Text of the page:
Devon and Somerset Fire and Rescue Service is asking the public to think twice about using disposable BBQs this holiday.
Wayne Rawlins, area manager for risk at Devon and Somerset Fire and Rescue says:
“Every year we see so many preventable fires caused by disposable BBQs. They are a not only a fire risk when they’re being used, but also pose a risk when being disposed of, causing bin fires, and further damage to the environment to vegetation that has caught alight. They’re not really disposable at all.
“Last spring we attended an incident in Kingswear, Devon, caused by a disposable BBQ. The owner had taken many sensible precautions but hadn’t considered the impact of the wind blowing the BBQ flame onto dry grass. Unfortunately it quickly got out of control and our crews fought the fire for three days.
“The safest place for a BBQ is at home – as long as you follow sensible precautions. All fire is a risk.”
The risk of wildfires peaks in spring. This is when the flammability of vegetation is at its highest, with the most dead leaf and woody matter available to burn.
Wildfires take resources away from other emergencies. One of the most resource-intensive fires attended by the fire service (Woodbury Common in April 2017) was attended by more than 200 firefighters and had 30 fire engines (approximately a quarter of the entire fleet) on scene at the same time to fight the fire.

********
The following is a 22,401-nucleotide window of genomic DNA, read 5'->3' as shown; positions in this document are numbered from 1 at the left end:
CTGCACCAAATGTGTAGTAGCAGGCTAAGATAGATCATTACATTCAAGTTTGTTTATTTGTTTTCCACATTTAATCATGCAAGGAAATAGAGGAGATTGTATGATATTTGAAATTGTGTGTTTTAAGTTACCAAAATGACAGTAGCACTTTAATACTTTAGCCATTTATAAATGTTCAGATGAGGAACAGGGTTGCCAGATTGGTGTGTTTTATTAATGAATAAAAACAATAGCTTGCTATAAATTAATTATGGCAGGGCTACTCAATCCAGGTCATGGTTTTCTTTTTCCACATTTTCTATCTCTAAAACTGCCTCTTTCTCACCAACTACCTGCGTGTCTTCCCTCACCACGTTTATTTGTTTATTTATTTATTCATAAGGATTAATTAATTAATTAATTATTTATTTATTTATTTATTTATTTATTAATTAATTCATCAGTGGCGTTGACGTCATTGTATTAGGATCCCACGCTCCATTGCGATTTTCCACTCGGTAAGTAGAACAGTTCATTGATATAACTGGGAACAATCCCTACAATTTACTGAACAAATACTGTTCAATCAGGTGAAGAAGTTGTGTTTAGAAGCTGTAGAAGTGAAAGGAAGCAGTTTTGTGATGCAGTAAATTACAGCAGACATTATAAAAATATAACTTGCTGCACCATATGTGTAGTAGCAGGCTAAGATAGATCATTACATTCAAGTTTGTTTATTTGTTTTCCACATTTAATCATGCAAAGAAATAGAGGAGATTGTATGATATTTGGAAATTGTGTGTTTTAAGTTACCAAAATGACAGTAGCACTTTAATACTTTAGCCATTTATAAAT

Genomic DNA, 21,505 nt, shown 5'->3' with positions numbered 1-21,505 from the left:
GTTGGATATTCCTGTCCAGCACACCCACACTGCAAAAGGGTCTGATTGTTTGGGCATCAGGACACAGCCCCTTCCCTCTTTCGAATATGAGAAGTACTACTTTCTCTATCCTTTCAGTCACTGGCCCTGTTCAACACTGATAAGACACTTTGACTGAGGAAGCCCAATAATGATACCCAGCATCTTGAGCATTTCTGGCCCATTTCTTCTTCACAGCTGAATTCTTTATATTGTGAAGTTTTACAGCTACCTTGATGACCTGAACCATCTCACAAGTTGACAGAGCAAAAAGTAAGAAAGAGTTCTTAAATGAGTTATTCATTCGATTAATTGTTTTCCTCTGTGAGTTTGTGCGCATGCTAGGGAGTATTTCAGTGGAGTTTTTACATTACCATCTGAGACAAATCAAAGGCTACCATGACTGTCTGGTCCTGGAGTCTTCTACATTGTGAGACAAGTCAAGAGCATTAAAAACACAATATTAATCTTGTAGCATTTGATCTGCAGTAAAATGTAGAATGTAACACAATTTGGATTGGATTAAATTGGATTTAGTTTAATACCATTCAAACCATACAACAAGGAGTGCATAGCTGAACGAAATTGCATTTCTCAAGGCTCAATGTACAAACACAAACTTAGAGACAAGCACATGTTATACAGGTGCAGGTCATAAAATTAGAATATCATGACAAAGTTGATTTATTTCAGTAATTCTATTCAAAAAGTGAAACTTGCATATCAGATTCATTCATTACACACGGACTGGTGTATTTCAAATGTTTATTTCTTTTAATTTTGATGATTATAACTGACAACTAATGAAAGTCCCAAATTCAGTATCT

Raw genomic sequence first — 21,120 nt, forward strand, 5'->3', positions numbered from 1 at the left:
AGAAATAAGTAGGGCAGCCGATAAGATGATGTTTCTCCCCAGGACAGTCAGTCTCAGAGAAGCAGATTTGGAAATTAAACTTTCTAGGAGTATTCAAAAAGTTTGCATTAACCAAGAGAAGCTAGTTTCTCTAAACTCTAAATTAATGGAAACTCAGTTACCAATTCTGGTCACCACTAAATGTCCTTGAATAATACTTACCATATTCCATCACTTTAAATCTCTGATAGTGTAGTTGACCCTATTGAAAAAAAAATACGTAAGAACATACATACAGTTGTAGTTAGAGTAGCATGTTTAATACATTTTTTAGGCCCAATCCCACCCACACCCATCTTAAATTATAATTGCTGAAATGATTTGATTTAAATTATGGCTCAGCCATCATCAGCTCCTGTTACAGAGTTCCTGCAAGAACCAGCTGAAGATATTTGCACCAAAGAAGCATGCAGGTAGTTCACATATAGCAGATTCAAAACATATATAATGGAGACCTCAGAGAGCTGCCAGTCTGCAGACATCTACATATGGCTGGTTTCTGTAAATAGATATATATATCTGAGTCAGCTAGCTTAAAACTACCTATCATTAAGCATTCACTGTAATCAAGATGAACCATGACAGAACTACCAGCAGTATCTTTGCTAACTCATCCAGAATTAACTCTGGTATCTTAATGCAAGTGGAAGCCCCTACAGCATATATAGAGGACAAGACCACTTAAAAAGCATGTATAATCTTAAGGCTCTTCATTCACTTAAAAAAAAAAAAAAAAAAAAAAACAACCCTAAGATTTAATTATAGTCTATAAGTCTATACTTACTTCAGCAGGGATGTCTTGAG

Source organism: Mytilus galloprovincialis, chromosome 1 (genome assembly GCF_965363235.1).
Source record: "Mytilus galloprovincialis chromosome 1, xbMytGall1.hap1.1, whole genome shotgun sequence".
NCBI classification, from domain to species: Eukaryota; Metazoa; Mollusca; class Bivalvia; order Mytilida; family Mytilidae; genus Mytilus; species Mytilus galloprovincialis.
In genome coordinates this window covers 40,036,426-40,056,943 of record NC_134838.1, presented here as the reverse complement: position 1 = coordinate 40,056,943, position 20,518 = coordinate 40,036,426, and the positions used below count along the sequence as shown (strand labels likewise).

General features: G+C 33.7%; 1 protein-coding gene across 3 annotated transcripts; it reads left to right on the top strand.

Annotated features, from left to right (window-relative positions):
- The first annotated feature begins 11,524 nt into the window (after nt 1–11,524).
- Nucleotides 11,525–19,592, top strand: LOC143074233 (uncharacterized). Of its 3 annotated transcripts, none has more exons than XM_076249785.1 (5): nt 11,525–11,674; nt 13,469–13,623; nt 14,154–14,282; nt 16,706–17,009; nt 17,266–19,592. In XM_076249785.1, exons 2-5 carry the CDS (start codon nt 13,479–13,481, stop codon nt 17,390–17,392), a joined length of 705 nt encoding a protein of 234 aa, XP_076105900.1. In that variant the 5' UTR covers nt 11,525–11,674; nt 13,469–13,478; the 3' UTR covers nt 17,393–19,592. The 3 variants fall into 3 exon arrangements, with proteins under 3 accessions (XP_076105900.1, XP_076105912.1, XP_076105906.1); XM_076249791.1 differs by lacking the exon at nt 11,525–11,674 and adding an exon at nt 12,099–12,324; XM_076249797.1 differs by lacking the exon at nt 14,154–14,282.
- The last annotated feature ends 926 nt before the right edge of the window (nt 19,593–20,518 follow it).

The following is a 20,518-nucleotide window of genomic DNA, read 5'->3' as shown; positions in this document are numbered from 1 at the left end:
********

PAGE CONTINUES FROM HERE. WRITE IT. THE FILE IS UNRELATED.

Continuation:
If you cannot avoid using a disposable BBQ, you should:
- Think carefully about your surroundings. Is it legal for you to have a BBQ where you are? Are you away from anything that could catch fire, such as trees, dry grass, bushes and fences?
- Is the surface you’re putting the BBQ on safe? Disposable BBQs need to be placed on something flat which won’t catch alight e.g. stone/paving slabs. The bottom of disposable BBQs gets very hot and can easily burn what’s underneath.
- Always consider the wind. A gust of wind is all it takes to spread a spark or flame from a disposable BBQ.
- Stay with your BBQ at all times. Make sure you have a large bottle or bucket of water or sand nearby at all times, to control the fire or to put it out when you are finished.
- Dispose of your BBQ safely and thoughtfully. Coals and BBQ containers can stay hot for hours after you’ve finished cooking. Do not move a BBQ until it has cooled down and never throw it in a bin you’re sure that it is completely cold. Even a small amount of warmth can start a bin fire and cause significant damage.
- Never put burnt out BBQs or coals in your vehicle. They continue to emit poisonous carbon monoxide after they have burnt.